What states need to get right
1. Validation of serviceability data is a critical pre-requisite to a successful program
States need to take ownership of the data verification process through their own engineering and technical review process, ensuring that the mapping data the FCC and NTIA propose to use for the distribution of grants is accurate and complete. This will require coordination with local governments as well as private partnerships as needed to ensure adequate technical expertise.
2. Program governance and transparency are key roles of the state
Successful leadership in the BEAD program begins with transparency in the process. States must begin with a clear and detailed subgrant application process and establish a rigorous verification and auditing process to ensure that funds are allocated efficiently and program goals can be met in reasonable time frames.
Equally important to program transparency is a strong governance model. States will have different approaches, but the key will be ensuring a structure that puts the right resources at the right program touchpoints and empowers them with adequate authority and funding to deliver properly.
States should carefully consider the structural changes necessary to ensure coordination and accountability across multiple agencies and levels of government (from state to local).
3. Building and maintaining a network of partnerships, prioritizing local government and community input
Soliciting input from local communities and critical “on the ground” stakeholders early on in the planning and governance of BEAD will result in a higher likelihood of deployment programs properly addressing the needs of local communities. Missing this early-in-the-planning process will only lead to increased costs to deploy and lower adoption being realized once it is too late to course-correct.
States should take a comprehensive look at the roadmap from planning through deployment through adoption and assess where they need to lead and where they can more efficiently utilize a partner network while monitoring outcomes.
4. Subgrant award program should aim to drive competition while ensuring validation of operator capabilities, with a bias towards FTTP
State broadband offices should seek input from many sources including private ISPs to ensure that the grant process is fair and equitable and that the funding criteria are realistic and achievable.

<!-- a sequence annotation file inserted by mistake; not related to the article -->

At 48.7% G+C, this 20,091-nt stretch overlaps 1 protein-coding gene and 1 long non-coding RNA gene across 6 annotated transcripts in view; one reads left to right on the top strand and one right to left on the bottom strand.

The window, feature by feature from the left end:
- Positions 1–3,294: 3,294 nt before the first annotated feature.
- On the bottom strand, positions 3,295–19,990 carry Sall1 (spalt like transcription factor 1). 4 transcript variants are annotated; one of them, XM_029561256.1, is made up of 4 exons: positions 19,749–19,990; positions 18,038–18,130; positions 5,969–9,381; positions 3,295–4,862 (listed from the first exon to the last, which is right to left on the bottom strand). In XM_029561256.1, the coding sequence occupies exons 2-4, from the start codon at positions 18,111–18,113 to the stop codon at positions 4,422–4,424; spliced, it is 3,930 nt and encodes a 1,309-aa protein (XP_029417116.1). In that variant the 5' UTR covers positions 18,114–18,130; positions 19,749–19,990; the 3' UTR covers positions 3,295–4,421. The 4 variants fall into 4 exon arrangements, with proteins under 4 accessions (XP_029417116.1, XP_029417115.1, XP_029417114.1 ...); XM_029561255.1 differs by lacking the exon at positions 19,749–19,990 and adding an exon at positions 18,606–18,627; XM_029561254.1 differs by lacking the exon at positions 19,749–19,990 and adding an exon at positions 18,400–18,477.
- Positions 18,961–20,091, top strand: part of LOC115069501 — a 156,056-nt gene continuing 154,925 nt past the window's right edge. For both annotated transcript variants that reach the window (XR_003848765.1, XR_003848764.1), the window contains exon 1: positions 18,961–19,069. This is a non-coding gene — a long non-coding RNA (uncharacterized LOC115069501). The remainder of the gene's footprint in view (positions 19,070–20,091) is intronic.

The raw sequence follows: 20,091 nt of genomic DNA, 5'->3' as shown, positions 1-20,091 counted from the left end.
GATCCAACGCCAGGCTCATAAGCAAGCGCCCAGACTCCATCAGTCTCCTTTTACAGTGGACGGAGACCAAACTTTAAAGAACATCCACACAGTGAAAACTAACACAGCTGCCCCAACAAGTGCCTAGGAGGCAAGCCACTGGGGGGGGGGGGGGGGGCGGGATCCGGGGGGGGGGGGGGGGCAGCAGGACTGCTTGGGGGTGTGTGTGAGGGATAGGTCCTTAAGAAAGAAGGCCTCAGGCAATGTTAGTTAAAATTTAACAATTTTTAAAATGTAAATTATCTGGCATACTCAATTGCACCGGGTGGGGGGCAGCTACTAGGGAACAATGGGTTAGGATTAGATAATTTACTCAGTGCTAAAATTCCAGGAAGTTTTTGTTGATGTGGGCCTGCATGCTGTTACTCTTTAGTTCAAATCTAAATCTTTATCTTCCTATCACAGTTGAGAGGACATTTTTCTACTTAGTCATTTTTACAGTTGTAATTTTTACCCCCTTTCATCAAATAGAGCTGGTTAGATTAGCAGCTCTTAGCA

Importantly, initial subgrant awards should rely on a comprehensive assessment of operators’ capabilities to avoid going down a path with operators that may not have the ability to successfully deliver on what they are marketing, as was witnessed during the RDOF process. FTTP deployments should be the base technology where topography and foliage are less of a concern, supplemented with emerging technologies in particularly challenging terrains.
5. Understanding the deployment cost and economic model to ensure efficient resource allocation
States need a thorough understanding of the economic model and impact from inflationary pressures as well as expected impacts from other key federal programs such as Build America, Buy America Act (“BABAA”), etc.
The high-cost funding threshold and sub-grant award system need to account for these cost inputs and maximize the allocation of resources in line with deployment feasibility.
6. Monitor progress, evaluate outcomes and disperse KPIs
State broadband offices should monitor the progress of BEAD-funded projects and evaluate their outcomes to ensure that they are meeting the grant requirements and achieving their intended goals.
This is achieved by standing up a system for regular data retrieval, continual progress reports, and independent audits, to ensure that BEAD funds are being used effectively. States are likely to need to build partnerships across the supply chain to evaluate BEAD-funded projects and identify areas for improvement.
7. Bridge the gap between availability and adoption; prioritize digital equity and literacy
State broadband offices should prioritize digital equity and literacy by providing funding for digital literacy and training programs in rural areas. This can be achieved by providing grants to community organizations, schools and libraries to help them provide digital literacy training to their communities.
State broadband offices should work with engineering experts and data analytics firms to identify areas of need and develop targeted training programs that address the unique needs of rural communities.
Where FTI Consulting can help
FTI Consulting is well-positioned to assist states in their BEAD planning. Some of the core areas where states require expertise include Broadband Availability Mapping & Validation, Cost Modeling, Subgrant Award Process Designing, and Compliance Process Development.